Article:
A car bomb in the Turkish-controlled region of Afrin in northern Syria Saturday killed five people including a child, a British-based war monitor said.
The car, which contained explosives, blew up in a neighbourhood where workshops are located, killing the child, three other civilians and an unidentified person, the Syrian Observatory for Human Rights said.
Observatory chief Rami Abdel Rahman said the death toll could rise as 15 other people were wounded, some of them in critical condition.
Turkish forces and their Syrian proxies grabbed the region of Afrin from Kurdish fighters in 2018.
Afrin and other areas in northern Syria under Turkish control are regularly rocked by such bombings.
There is usually no claim for them, although Turkey routinely blames Kurdish fighters it accuses of being "terrorists" linked to its outlawed Kurdistan Workers' Party (PKK).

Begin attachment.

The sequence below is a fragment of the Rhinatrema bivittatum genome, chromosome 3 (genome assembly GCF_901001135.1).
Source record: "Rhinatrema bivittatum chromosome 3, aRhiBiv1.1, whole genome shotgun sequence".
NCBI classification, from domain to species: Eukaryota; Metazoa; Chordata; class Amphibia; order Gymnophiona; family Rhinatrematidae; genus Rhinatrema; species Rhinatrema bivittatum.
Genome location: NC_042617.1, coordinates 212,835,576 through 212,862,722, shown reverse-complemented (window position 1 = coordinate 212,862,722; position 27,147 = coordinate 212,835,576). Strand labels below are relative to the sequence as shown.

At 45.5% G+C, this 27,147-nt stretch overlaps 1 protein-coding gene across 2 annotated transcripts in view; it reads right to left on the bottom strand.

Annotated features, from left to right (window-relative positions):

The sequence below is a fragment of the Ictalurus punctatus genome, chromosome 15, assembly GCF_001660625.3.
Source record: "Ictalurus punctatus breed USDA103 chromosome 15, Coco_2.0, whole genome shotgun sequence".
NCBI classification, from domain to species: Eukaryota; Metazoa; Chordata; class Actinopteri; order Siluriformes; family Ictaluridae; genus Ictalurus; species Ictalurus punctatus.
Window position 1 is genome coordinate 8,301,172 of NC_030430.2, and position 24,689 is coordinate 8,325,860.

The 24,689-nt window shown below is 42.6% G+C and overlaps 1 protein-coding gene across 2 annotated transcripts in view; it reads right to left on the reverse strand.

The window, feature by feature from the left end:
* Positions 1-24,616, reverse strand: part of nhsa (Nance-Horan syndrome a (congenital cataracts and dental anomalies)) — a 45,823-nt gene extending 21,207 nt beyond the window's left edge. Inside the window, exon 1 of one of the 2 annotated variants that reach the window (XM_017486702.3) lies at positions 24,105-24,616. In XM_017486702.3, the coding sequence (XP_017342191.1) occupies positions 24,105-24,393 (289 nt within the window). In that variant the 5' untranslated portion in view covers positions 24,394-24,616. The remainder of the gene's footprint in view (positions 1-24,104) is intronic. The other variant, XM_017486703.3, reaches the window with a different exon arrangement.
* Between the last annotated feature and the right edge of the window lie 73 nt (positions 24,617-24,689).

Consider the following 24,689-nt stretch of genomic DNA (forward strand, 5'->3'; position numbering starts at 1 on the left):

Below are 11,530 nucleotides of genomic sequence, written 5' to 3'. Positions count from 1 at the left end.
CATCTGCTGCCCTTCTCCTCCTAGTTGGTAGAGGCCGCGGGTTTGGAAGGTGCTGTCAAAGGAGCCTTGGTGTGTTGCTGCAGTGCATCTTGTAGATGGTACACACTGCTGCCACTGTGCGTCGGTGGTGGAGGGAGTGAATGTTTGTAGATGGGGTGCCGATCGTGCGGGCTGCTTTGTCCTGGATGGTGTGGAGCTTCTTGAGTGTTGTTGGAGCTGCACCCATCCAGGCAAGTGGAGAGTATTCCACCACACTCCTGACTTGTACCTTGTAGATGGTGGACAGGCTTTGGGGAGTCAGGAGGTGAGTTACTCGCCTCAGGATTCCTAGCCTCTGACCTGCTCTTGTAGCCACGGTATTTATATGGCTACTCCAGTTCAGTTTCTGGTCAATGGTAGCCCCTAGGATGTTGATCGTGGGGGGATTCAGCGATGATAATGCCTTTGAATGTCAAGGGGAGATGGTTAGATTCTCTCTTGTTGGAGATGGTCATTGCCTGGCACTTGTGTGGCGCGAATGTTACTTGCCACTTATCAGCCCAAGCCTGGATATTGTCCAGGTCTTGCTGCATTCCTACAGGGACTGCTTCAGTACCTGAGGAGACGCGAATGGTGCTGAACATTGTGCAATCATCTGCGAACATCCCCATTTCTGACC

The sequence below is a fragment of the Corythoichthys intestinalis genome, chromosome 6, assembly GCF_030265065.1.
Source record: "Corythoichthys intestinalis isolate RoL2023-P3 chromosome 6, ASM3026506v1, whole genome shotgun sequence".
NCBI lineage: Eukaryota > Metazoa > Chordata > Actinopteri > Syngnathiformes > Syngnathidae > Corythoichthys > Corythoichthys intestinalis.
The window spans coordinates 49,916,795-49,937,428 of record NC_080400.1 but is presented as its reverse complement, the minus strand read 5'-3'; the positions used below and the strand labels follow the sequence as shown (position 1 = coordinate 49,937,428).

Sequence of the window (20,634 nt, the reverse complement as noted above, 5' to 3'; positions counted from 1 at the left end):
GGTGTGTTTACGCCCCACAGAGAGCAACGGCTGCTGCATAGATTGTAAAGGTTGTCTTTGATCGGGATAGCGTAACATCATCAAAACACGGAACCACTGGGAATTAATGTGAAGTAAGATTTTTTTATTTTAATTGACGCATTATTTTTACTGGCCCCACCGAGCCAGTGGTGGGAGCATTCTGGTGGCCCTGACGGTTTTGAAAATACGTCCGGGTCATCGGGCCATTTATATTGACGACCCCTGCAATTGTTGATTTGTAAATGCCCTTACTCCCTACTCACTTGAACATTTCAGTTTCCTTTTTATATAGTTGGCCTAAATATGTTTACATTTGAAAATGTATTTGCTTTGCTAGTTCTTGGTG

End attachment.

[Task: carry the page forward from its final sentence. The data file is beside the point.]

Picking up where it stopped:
In early January, another explosives-rigged vehicle killed one civilian in the town of Jindires in the Afrin region. The same day, a car bomb near a vegetable market in the Turkish-held border town of Ras al-Ain killed five people including two children.
In November, a car bomb went off near a bakery in Afrin, killing three people and wounding 16 others.
Syria's war has killed more than 387,000 people and displaced millions since starting in 2011 with the brutal repression of anti-government protests.
It has evolved into a complex conflict involving jihadists and foreign powers including Turkey, which has grabbed swathes of Syrian territory along its southern border during several military campaigns.